Stetson Law News

Stetson’s Black Law Students Association celebrates Martin Luther King, Jr.

BLSA students, alumni, faculty and staff gathered to march in the Martin Luther King Jr. Day parade in St. Petersburg, Florida, on Jan. 16.

Jessica Falkner J.D. ’14 is working with the International Justice Mission

Passion for compassion: Jessica Falkner J.D. ’14 helps victims of human trafficking and land grabbing in Uganda.

Stetson hosts AMCA national tournament with top student advocacy teams: Patrick Henry College wins championship

Eighty teams competed in the American Moot Court Association National Tournament at Stetson.

Attend an open house: Learn about the part-time law program at Stetson

Future law students can learn more about Stetson's J.D. program at open houses in January and February.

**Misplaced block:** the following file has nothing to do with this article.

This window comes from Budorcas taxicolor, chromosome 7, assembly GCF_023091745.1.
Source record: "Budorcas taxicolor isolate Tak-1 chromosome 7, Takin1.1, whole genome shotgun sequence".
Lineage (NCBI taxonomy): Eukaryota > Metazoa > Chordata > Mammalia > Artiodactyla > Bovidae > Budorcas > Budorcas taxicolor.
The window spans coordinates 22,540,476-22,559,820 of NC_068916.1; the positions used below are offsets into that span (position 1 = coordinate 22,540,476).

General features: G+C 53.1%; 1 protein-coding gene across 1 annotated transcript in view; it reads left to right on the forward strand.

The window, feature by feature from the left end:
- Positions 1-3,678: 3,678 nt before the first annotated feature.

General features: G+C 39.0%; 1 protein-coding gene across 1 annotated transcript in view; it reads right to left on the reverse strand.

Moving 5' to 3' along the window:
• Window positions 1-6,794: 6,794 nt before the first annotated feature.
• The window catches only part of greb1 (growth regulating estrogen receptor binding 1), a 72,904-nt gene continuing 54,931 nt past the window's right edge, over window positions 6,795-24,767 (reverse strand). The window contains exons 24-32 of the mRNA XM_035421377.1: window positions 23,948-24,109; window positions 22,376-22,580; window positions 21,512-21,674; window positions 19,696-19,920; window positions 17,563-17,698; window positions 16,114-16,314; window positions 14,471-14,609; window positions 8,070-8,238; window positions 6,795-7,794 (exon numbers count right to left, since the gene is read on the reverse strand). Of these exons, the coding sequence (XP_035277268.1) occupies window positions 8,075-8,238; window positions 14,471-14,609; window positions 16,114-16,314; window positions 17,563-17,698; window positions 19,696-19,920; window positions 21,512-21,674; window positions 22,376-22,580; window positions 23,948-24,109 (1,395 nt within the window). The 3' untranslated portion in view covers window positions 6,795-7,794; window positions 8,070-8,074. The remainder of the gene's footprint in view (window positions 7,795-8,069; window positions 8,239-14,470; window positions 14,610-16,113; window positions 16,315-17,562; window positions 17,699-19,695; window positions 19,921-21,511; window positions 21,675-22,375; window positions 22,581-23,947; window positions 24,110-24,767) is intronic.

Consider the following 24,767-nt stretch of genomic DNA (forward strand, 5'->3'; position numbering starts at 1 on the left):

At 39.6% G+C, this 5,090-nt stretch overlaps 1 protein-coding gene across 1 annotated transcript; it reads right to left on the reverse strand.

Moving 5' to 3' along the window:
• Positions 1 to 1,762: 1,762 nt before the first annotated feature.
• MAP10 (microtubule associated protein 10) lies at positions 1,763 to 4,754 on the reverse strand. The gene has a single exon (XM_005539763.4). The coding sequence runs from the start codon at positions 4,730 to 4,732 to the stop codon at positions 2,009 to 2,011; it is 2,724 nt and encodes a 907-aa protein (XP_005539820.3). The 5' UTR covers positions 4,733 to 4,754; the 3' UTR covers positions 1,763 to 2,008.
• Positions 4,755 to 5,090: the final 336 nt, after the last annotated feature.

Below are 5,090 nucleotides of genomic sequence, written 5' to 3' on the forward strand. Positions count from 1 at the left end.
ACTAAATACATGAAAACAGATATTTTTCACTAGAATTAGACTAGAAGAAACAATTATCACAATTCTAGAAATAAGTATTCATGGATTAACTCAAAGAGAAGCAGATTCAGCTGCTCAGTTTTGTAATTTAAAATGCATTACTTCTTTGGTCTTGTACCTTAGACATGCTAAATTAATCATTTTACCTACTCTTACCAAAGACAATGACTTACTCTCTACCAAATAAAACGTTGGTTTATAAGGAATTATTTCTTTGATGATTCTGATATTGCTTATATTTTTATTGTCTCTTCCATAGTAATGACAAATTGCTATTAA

Moot Court Board among best in the nation

The fall 2016 Best Value Law Schools issue of preLaw magazine lists Stetson University College of Law’s Moot Court Board among the best in the nation.

Faculty Quotable

The constitution states that courts are the only branch of government with the power to decide cases between opposing parties. Congress can't do that and neither can the president. Yet Congress has passed laws forcing justices to recuse themselves in certain circumstances. By forcing justices to recuse themselves, Congress could end up removing enough justices from a case that the Court is unable to decide that case. In other words, laws passed by Congress about Supreme Court recusal are unconstitutional.

Professor Louis Virelli, author of Disqualifying the High Court, explains why judicial recusal is unconstitutional.